Now, foreign debt costlier for Indian companies; Dollar-rupee hedging costs rise by 4.8%

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Published: January 17, 2020 8:11:02 AM

The spoiler is coming at a time when the nation’s authorities are still working on bringing confidence back into the local credit market that went into a seizure about 18 months ago.

foreign debtFive-year annualized dollar-rupee hedging costs have risen to 4.8%, close to the highest since May 2017.

A record overseas debt binge by Indian companies risks losing steam as rising hedging costs make those borrowings costlier than local debt. Five-year annualized dollar-rupee hedging costs have risen to 4.8%, close to the highest since May 2017, according to QuantArt Market Solutions, a Mumbai-based advisory firm. While there has been no slack in the pace of dollar bond sales by local companies so far, prospective issuers are keeping a close watch on the costs as rates to borrow in local markets ease.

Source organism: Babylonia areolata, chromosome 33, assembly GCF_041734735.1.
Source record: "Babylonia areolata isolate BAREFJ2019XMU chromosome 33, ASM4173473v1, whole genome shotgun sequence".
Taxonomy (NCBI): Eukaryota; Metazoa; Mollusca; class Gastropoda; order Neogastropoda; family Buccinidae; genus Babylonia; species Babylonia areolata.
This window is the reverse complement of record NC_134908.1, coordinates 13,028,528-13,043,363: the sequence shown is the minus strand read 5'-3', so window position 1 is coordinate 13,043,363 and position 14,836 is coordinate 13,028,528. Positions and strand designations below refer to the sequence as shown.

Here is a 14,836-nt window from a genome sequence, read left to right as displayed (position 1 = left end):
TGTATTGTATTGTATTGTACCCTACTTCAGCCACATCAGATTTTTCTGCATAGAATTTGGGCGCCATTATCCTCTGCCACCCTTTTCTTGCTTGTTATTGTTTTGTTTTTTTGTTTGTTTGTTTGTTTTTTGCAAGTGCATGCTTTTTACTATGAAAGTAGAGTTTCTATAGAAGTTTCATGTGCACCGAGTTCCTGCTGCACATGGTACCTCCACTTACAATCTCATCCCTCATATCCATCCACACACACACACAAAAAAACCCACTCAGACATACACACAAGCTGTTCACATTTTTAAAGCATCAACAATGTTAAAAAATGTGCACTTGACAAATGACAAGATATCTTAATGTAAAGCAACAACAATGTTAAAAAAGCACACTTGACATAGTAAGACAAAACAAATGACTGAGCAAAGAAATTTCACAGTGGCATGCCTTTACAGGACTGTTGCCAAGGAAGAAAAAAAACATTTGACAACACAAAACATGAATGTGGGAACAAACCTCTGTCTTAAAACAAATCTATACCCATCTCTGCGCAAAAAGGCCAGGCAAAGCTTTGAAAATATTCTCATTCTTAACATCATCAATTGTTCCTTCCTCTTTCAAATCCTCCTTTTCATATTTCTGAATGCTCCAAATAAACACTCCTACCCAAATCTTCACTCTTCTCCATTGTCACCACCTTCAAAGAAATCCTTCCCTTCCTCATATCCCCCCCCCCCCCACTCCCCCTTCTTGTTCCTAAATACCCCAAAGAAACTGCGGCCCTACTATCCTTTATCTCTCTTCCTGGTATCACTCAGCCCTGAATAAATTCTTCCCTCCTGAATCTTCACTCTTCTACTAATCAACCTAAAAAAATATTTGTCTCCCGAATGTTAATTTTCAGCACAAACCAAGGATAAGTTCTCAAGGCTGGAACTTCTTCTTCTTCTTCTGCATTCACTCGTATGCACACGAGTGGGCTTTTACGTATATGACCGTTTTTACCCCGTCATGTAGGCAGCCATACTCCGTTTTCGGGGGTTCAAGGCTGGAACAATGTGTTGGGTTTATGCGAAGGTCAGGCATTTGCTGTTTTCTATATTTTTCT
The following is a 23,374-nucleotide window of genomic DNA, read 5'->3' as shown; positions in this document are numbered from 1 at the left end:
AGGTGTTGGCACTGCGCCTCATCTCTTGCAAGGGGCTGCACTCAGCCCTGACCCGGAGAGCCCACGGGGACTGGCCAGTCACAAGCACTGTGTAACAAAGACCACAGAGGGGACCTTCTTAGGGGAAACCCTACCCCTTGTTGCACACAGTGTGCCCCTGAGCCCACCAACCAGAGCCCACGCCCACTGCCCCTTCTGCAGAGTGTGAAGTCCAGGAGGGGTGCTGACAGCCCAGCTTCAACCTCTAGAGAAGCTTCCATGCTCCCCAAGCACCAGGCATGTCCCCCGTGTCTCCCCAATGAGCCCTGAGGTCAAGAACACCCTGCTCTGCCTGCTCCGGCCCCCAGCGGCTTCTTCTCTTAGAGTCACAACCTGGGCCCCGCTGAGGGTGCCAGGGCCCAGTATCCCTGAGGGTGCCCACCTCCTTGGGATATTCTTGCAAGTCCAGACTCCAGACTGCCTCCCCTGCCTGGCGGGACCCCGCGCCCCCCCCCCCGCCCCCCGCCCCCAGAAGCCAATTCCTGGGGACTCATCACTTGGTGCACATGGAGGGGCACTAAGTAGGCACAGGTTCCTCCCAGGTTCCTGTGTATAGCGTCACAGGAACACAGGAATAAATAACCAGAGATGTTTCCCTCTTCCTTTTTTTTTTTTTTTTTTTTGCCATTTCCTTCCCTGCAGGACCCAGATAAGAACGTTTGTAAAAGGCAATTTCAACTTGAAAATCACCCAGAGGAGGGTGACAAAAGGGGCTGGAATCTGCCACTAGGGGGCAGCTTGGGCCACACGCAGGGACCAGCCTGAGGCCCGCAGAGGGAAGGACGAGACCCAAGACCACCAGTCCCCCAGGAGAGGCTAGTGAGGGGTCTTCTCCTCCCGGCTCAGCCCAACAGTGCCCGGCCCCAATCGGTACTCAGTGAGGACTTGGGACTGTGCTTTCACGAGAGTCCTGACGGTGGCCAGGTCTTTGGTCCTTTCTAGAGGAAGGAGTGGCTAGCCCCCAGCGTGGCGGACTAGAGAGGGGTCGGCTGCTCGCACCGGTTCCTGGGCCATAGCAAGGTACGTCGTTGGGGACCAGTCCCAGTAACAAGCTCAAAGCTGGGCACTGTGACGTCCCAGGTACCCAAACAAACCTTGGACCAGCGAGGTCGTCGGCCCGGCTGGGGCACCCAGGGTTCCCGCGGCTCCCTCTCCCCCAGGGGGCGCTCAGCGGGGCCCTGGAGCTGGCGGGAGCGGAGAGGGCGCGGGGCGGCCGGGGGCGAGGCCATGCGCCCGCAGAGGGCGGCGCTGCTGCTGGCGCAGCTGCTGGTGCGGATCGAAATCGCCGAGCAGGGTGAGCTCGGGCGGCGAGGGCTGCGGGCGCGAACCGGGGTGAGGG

“If hedging costs keep rising, it makes it difficult for borrowers to carry the exchange rate risk,” said Samir Lodha, chief executive officer at QuantArt. “Conservative companies will stay away from the dollar bond market, once they compare the relative value of onshore and offshore borrowings.”

The spoiler is coming at a time when the nation’s authorities are still working on bringing confidence back into the local credit market that went into a seizure about 18 months ago. Meanwhile, the rate at which highly rated companies can borrow in the local market has eased by more 120 basis points in the past year, a favorable move for Indian firms that are facing a record $92 billion wall of bonds maturing in 2020.

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